Media Release: 5th Australia-Lao PDR Human Rights Dialogue

DFAT: 02 August 2017

Australia and the Lao PDR held their 5th Human Rights Dialogue on 18 July 2017 in Vientiane. The two sides had frank and constructive discussions on an extensive range of issues, including engagement with international human rights mechanisms, protection and discrimination issues, access to justice and cases of concern.

Australia welcomed the Lao PDR’s ongoing engagement on human rights. In the margins of the Dialogue, Australia and the Lao PDR launched the 2017-2021 Australia-Lao PDR Human Rights Technical Cooperation Program. The Program is Australia’s practical support to assist the Lao PDR meet its international human rights obligations.

While in Vientiane, the Australian delegation held a range of meetings on human rights issues with Lao officials, including the Chairman of the National Steering Committee on Human Rights, Minister Bounkert Sangsomsack, religious leaders and representatives of Non-Profit Associations (NPAs – local civil society groups).

Australia welcomed the opportunity for its human rights delegation to be able to visit Vientiane’s Somsanga Drug Treatment and Rehabilitation Centre and Phonthong Prison to observe conditions. Australia notes the challenges facing both Somsanga and Phonthong, including limited budget.

In preparation for the Dialogue, Australia consulted civil society in Australia and Laos, and will debrief these groups on dialogue outcomes in due course.

During the dialogue, Australia was encouraged to learn the Lao Prime Minister was about to issue a new decree to clarify the framework regulating the activities of NPAs in the Lao PDR. Australia encouraged Laos to reform rules that constrain the operations of civil society organisations, given their important role in Laos’ socio-economic development.

Australia called on the Lao PDR to resolve all outstanding cases of human rights concern, including the disappearance of Lao civil society worker, Mr Sombath Somphone.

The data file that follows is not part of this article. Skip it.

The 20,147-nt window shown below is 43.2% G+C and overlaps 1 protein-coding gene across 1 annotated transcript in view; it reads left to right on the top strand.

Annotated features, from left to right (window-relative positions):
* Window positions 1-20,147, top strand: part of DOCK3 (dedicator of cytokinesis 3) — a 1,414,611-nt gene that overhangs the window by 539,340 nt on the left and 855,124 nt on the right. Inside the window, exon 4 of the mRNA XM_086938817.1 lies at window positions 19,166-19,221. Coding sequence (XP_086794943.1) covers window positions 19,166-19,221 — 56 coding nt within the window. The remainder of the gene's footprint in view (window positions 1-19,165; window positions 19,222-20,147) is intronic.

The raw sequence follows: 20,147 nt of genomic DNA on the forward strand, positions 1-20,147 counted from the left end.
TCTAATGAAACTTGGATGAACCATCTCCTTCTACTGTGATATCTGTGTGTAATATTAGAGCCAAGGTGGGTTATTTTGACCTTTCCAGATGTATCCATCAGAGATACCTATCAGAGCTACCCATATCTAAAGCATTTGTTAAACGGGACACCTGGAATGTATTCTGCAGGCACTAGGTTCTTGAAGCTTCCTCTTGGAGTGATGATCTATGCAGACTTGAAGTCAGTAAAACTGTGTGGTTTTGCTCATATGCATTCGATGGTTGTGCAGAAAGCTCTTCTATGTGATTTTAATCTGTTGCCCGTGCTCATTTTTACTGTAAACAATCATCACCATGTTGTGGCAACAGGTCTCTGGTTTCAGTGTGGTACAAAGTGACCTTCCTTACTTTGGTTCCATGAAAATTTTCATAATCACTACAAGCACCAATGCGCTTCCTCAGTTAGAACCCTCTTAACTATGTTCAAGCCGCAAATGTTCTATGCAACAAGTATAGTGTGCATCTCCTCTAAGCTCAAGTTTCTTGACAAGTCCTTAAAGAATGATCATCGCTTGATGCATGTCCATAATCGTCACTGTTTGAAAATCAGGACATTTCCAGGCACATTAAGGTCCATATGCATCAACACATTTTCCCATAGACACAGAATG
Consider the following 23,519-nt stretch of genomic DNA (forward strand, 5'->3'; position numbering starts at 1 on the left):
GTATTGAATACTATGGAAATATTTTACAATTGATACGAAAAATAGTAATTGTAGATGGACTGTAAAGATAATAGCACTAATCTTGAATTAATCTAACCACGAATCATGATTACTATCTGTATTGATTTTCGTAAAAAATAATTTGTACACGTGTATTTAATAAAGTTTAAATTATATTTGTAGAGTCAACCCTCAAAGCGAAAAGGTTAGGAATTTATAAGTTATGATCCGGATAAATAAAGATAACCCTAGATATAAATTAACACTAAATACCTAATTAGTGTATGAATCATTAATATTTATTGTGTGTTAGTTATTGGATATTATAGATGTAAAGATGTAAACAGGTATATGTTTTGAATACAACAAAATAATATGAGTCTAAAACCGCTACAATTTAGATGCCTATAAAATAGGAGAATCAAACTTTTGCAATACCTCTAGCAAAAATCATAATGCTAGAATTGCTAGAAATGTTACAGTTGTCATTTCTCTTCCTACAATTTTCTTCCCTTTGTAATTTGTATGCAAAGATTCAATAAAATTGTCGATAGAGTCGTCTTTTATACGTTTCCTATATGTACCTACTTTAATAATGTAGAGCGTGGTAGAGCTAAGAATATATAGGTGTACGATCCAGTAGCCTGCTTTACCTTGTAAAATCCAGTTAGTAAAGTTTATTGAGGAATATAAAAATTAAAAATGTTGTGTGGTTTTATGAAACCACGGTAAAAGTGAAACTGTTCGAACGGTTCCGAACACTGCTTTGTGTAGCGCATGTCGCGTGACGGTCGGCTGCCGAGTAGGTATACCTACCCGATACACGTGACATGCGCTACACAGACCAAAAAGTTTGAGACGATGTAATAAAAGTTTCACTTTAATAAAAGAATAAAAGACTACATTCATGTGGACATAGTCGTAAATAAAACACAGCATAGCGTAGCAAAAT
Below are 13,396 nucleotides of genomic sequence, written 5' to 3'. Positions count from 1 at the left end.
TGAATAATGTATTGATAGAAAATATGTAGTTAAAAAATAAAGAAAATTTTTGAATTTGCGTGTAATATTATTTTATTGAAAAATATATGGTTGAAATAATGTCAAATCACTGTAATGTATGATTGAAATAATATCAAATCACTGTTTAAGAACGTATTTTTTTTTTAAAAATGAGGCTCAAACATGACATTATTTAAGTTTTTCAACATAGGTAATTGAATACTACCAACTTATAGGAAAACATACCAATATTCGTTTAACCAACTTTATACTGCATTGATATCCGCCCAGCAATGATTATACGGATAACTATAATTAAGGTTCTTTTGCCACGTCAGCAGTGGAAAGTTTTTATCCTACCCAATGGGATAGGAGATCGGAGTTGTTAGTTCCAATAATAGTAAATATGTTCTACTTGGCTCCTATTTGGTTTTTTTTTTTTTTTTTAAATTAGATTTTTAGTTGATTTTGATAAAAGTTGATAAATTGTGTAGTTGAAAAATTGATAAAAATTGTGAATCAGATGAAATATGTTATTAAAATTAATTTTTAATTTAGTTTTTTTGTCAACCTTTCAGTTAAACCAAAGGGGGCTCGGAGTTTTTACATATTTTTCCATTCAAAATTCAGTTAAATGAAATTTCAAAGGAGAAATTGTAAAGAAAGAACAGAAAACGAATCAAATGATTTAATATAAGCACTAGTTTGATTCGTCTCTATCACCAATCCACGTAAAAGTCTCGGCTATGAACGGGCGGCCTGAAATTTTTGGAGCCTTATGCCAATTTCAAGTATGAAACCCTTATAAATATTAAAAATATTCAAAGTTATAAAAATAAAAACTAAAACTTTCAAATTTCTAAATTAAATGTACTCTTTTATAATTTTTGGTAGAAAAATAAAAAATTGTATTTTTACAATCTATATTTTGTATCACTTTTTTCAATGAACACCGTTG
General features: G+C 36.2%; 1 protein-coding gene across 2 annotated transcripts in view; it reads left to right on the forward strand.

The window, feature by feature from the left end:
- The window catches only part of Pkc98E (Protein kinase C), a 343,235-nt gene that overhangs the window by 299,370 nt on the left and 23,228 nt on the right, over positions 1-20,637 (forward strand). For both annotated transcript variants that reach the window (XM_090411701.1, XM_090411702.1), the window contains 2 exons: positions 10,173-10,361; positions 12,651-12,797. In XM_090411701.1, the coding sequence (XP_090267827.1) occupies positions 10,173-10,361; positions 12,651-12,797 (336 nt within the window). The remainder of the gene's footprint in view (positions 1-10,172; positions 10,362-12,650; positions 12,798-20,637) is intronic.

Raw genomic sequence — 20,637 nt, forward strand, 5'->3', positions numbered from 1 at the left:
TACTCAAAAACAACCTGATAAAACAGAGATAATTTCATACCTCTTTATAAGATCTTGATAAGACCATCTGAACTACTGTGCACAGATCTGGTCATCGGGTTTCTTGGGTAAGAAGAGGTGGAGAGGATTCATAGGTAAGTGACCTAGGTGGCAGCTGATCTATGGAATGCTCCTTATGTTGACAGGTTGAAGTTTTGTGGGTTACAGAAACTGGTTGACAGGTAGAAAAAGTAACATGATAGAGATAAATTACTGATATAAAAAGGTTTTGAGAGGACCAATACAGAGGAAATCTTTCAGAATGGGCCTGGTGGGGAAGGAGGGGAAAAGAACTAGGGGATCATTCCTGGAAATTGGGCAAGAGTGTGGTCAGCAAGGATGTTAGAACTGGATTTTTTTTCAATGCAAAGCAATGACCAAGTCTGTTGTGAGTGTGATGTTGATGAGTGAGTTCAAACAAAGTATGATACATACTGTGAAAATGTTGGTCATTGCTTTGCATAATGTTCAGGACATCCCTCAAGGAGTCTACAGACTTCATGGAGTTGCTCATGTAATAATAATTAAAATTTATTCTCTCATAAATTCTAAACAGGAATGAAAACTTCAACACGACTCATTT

Australia underlined its concern at the legal limitations to freedom of expression in the Lao PDR. Australia called on Laos to review both its law on mass media and the decree on internet-based information control; and release any persons detained for peacefully exercising their freedom of expression, demonstration and association.

Both countries noted their respective challenges in promoting gender equality and reducing violence against women and children. Australia praised efforts by Lao Prime Minister Thongloun and Deputy Prime Minister Sonexay in speaking publicly about violence against women and children.

The two sides also discussed freedom of religion or belief, and the protection of the rights of LGBTI people, persons with disability and people from culturally and linguistically diverse groups.

Australia also welcomed the Lao PDR’s efforts in raising awareness about religious tolerance. Australia called on Laos to remove its declaration on Article 18 of the International Convention on Civil and Political Rights related to freedom of religion or belief.

Australia welcomed the Lao Government’s efforts to become a rule of law state by 2020 and improve access to justice, and encouraged Laos to continue reforms in this area.

Australia particularly welcomed a recent decision by the Lao PDR to reduce the number of offences attracting the death penalty from 18 to 12, and urged Laos to work towards formal abolition.

Australia outlined the work of the Royal Commission into the Protection and Detention of Children in the Northern Territory, and reiterated our commitment to ratify the Optional Protocol to the Convention against Torture and Other Cruel, Inhuman or Degrading Treatment or Punishment.

Both countries shared their experiences in engaging with international human rights mechanisms. Australia encouraged the Lao PDR to issue standing invitations to all UN Special Rapporteurs. Laos sought advice on Australia’s approach to the Convention for the Protection of All Persons from Enforced Disappearance.

Dr Lachlan Strahan, First Assistant Secretary, Multilateral Policy Division of DFAT, led the Australian delegation, which included representatives from the Australian Human Rights Commission. Dr Phoukhong Sisoulath, Director-General, Treaties and Law Affairs of the Lao Ministry of Foreign Affairs, led the Lao PDR delegation.

(Note: The Sombath Initiative criticised an earlier statement released on the Australian Embassy in Laos’ website. This DFAT release is considerably more substantive.)

Lao-Australia HR Dialogue: ’Development’ eclipses Human Rights

Regrettably, an opportunity to advance human rights in Laos has instead resulted in yet another aid project.